The policy was developed by the Connecticut Department of Public Health and the Connecticut Interscholastic Athletic Conference, the governing body of the state’s scholastic athletic programs. If implemented as scheduled on Dec. 23, it would keep unvaccinated student athletes masked, but give their vaccinated peers the option to not wear masks during sports competitions.
In a Dec. 22 announcement, Connecticut Public Health Commissioner Manisha Juthani said the mask guideline had to be pulled back because of “the rapid rise in COVID-19 community case rates and the emergence of this more contagious variant.” Those who voiced against the policy, however, argued that it was not only a violation of medical privacy, but it would also turn schools into a discriminatory and punishing environment for students already struggling with psychological stress.
Lucas Johnson, a high school senior and founder of advocacy group CT Students for Liberty, told The Epoch Times that the policy would remove a layer of protection for students whose parents decide to not have them vaccinated.
“If a photograph or a video of student athletes goes out, with some of them masked and some unmasked, you can be confident in saying which ones are vaccinated and unvaccinated,” the student leader said. “It’s a violation of medical privacy.”
“For many students, it comes across as a punishment. It’s like if you’ve made the wrong decision,” he said, noting that it is already extremely difficult to wear masks in sports competitions. “The only reason that kids will be masking at all is because of the benefits of sports have, but now they’re going to be separated based off a medical decision that they didn’t even make.”
According to the U.S. Centers for Disease Control and Prevention, the country has seen a 31 percent increase in mental health-related emergency department visits among those 12- to 17-years old from March to October 2020 compared to the same period in 2019. Johnson said a policy that could potentially force students out of playing sports would only escalate this ongoing mental health crisis.
“Student athletes who have drawn immense benefit from playing sports, who feel as though their schools are actually striving for ‘Equity and Inclusion,’ now feel as though they are going to have to choose to weigh these benefits these downsides—the violation of medical privacy, the ‘Scarlet Letter’ that is going to be put on unvaccinated students,” he warned.
Several public school districts have expressed similar concerns, and have opted to mask all athletes to avoid discrimination. Earlier this month, the board of Ellington Public Schools sent a letter to Juthani, saying that the policy change could particularly harm students of color, who are disproportionately less vaccinated.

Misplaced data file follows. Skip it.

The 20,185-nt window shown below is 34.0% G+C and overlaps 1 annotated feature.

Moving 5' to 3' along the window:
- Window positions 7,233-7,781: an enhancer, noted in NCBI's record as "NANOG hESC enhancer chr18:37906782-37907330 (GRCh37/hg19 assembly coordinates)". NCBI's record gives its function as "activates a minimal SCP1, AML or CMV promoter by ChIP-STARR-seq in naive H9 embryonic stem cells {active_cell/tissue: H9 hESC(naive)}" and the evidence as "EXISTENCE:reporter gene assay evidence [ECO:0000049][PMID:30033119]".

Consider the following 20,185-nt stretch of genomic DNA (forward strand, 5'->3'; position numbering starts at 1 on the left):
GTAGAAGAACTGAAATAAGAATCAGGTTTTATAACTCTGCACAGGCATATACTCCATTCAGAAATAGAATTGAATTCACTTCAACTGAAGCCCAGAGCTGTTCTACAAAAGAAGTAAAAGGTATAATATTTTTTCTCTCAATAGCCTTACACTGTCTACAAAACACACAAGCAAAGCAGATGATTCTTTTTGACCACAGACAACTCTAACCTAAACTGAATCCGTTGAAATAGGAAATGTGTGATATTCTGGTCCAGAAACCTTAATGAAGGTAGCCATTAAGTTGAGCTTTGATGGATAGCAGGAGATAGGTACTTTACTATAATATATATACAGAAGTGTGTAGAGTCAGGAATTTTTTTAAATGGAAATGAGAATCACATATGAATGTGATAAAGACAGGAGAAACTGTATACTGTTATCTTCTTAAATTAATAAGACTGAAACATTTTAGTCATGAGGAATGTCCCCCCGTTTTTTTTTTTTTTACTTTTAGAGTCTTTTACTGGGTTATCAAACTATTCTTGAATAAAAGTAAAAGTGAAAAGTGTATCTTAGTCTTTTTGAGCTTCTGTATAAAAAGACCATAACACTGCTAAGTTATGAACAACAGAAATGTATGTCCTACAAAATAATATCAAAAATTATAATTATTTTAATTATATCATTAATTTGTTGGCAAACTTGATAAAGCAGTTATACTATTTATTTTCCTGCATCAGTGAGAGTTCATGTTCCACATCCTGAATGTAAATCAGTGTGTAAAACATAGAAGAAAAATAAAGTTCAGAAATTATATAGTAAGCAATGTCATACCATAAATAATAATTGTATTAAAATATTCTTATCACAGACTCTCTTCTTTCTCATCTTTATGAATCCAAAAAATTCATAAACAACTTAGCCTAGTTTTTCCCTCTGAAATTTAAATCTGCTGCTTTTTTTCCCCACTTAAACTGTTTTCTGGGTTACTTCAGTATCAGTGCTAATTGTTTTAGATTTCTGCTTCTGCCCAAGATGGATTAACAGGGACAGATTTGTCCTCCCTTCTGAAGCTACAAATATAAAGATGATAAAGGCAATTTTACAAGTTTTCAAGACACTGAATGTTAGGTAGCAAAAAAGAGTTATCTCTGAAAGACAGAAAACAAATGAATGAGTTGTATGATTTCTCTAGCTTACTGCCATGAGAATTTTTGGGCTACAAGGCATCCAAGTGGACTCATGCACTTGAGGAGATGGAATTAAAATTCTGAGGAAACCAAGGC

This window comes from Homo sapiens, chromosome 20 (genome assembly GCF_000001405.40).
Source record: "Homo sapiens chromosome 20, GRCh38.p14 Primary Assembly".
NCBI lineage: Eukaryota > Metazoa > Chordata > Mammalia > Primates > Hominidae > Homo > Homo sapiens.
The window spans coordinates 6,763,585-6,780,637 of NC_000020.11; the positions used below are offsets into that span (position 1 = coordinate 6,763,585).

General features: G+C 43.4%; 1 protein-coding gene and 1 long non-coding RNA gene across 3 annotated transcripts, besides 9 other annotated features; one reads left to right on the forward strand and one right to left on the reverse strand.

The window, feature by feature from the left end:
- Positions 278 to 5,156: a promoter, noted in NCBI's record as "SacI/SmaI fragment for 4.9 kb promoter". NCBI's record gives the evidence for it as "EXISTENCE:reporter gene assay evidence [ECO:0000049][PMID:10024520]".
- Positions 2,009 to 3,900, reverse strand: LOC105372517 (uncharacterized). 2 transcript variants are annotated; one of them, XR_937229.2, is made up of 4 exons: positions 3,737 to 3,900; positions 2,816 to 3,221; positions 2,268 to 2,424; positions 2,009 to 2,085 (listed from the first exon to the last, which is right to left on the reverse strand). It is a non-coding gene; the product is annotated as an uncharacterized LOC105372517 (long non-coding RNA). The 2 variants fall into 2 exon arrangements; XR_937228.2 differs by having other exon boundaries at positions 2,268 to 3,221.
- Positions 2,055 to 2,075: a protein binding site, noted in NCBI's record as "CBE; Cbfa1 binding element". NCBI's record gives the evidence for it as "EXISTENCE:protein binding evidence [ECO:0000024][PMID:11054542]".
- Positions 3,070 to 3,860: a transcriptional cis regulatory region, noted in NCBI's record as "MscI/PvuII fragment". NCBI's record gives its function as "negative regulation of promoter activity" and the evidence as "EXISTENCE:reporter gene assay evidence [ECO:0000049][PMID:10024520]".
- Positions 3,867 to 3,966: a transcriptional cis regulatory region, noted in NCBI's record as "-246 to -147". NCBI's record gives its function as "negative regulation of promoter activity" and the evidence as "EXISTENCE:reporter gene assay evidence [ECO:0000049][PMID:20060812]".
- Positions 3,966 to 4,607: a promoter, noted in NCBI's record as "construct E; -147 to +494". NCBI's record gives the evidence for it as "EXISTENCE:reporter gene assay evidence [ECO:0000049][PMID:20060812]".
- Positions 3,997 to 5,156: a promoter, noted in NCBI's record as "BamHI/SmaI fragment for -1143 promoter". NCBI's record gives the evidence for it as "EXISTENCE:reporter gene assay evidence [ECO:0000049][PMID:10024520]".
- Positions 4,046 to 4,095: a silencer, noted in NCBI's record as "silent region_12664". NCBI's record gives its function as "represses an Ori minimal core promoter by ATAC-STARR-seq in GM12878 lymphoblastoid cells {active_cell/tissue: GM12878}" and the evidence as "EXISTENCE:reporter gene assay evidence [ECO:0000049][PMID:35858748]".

“This is an option that could stigmatize students, causing further mental health anguish and exacerbating behavioral issues in light of mounting challenges,” Superintendent Scott Nicol wrote. “In short, it is not a viable option for consideration especially when vaccination status amongst demographic groups varies widely.”
Johnson’s petition against the mask guideline has received a mixed response from Connecticut lawmakers. “I had some reach out positively, and I had some reach out saying that not only was this good, but that we needed to even take it a step further,” he said, adding that Democrat state Rep. Jonathan Steinberg replied that unvaccinated students should not be attending school at all.
The universal mask mandate in Connecticut schools, according to Johnson, has already created a culture in which masked students are motivated to bully the unmasked peers into conformity. Although hospitalizations and deaths as a result of COVID-19 are very rare among young children, many students are kept from learning about those facts and genuinely see their unvaccinated or unmasked peers as a threat to the community.
“Schools are coming back and telling kids that you need to mask up your face because you’re the unvaccinated population, and you’re a danger to your friends and your family,” he said. “And you have students who fall for that.”
In one incident Johnson cited as an example, a 10-year-old student was told by his peers that he was “a waste of human life,” simply because the boy’s medical condition prevents him from wearing a mask at school.
“When your teachers and your administrators have a universal response, as they’re directed to by the state, you will have kids who latch on to that, and you will have an entire class that goes after this kid: ‘Just go do it!’ ‘Just go comply!'” Johnson said. “So you are having kids who are systematically being encouraged to gang up on these kids.”
In a call to action, Johnson encouraged concerned citizens to speak out so that policymakers know who they have to answer to.
“When people stand in silence, when all people are willing to do is write up an angry Facebook comment, nothing is going to change,” he told The Epoch Times. “But the thing is, every single lawmaker that is making these decisions is systematically harming children [and] has to answer to every single one of us citizens.
“Things will happen when people stand up, even if that’s as simple as writing a letter or attending a rally,” he continued. “We do have a chance of fighting this fight. The tides are turning in our favor, but we need people to stand up.”